+                if n >= 200 and len(indices) * 100 > n:
+                    populardict[elt] = 1
+                    del indices[:]
+                else:
+                    indices.append(i)
+            else:
+                b2j[elt] = [i]
+
+        # Purge leftover indices for popular elements.
+        for elt in populardict:
+            del b2j[elt]
+
+        # Now b2j.keys() contains elements uniquely, and especially when
+        # the sequence is a string, that's usually a good deal smaller
+        # than len(string).  The difference is the number of isjunk calls
+        # saved.
+        isjunk = self.isjunk
+        junkdict = {}
+        if isjunk:
+            for d in populardict, b2j:
+                for elt in d.keys():
+                    if isjunk(elt):
+                        junkdict[elt] = 1
+                        del d[elt]
+
+        # Now for x in b, isjunk(x) == x in junkdict, but the
+        # latter is much faster.  Note too that while there may be a
+        # lot of junk in the sequence, the number of *unique* junk
+        # elements is probably small.  So the memory burden of keeping
+        # this dict alive is likely trivial compared to the size of b2j.
+        self.isbjunk = junkdict.has_key
+        self.isbpopular = populardict.has_key
+
+    def find_longest_match(self, alo, ahi, blo, bhi):
+        """Find longest matching block in a[alo:ahi] and b[blo:bhi].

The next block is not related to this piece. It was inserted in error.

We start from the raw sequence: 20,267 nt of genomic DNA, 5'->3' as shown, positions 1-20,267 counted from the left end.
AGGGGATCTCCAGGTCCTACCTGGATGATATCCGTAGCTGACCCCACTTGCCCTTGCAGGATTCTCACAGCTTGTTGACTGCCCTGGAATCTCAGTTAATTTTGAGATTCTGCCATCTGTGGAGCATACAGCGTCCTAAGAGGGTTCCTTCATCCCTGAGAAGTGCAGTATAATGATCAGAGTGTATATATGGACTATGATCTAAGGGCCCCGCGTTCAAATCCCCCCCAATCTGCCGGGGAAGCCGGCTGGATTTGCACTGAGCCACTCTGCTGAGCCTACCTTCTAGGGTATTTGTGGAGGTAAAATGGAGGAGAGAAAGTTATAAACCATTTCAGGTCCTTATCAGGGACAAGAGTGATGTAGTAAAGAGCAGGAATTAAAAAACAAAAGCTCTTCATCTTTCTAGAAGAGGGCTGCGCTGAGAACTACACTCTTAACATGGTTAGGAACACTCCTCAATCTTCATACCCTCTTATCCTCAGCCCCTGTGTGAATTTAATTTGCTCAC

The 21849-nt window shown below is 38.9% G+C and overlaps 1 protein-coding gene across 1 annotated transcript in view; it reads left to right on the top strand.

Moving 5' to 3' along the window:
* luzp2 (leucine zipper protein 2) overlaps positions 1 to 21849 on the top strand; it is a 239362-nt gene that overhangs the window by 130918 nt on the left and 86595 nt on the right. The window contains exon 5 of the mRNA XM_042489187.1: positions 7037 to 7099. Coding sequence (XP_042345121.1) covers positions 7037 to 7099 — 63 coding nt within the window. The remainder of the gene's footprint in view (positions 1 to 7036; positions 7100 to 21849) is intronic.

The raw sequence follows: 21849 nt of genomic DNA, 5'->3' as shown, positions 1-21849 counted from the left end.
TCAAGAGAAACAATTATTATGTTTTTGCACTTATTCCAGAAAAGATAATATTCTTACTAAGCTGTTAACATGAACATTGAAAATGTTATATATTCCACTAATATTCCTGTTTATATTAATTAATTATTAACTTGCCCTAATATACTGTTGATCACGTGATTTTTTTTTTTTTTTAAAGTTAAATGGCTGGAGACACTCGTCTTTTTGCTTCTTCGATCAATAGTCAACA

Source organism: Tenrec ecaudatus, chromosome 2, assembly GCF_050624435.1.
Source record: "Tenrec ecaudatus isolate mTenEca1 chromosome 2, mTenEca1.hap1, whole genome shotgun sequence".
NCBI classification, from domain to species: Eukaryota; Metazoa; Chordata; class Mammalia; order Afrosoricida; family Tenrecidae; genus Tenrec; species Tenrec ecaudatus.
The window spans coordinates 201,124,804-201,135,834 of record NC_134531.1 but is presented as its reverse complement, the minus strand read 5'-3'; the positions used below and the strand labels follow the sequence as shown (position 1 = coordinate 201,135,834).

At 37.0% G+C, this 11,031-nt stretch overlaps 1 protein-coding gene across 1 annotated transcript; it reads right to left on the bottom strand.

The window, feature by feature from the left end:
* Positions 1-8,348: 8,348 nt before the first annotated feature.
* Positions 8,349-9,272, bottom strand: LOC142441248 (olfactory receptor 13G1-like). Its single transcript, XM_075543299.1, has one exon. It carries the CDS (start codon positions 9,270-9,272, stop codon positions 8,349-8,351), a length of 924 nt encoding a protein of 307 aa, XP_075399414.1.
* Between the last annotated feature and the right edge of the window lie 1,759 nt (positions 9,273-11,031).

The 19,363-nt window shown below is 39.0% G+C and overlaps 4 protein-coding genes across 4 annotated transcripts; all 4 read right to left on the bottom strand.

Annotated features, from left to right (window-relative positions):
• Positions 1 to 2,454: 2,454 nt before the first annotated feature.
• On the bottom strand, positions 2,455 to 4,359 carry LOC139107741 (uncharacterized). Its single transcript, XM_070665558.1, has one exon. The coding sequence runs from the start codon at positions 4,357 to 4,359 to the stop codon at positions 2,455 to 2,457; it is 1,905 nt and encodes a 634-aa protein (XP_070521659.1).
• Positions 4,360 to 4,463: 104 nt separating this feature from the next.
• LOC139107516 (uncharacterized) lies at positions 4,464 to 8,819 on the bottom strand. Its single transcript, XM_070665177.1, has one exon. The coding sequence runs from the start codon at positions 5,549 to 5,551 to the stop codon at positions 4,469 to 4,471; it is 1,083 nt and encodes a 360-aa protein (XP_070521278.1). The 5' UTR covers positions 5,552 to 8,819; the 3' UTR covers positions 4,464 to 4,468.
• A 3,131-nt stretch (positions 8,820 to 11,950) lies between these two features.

+
+        If isjunk is not defined:
+
+        Return (i,j,k) such that a[i:i+k] is equal to b[j:j+k], where
+            alo <= i <= i+k <= ahi
+            blo <= j <= j+k <= bhi
+        and for all (i',j',k') meeting those conditions,
+            k >= k'
+            i <= i'
+            and if i == i', j <= j'
+
+        In other words, of all maximal matching blocks, return one that
+        starts earliest in a, and of all those maximal matching blocks that
+        start earliest in a, return the one that starts earliest in b.
+
+        >>> s = SequenceMatcher(None, " abcd", "abcd abcd")
+        >>> s.find_longest_match(0, 5, 0, 9)
+        (0, 4, 5)
+
+        If isjunk is defined, first the longest matching block is
+        determined as above, but with the additional restriction that no
+        junk element appears in the block.  Then that block is extended as
+        far as possible by matching (only) junk elements on both sides.  So
+        the resulting block never matches on junk except as identical junk
+        happens to be adjacent to an "interesting" match.
+
+        Here's the same example as before, but considering blanks to be
+        junk.  That prevents " abcd" from matching the " abcd" at the tail
+        end of the second sequence directly.  Instead only the "abcd" can
+        match, and matches the leftmost "abcd" in the second sequence:
+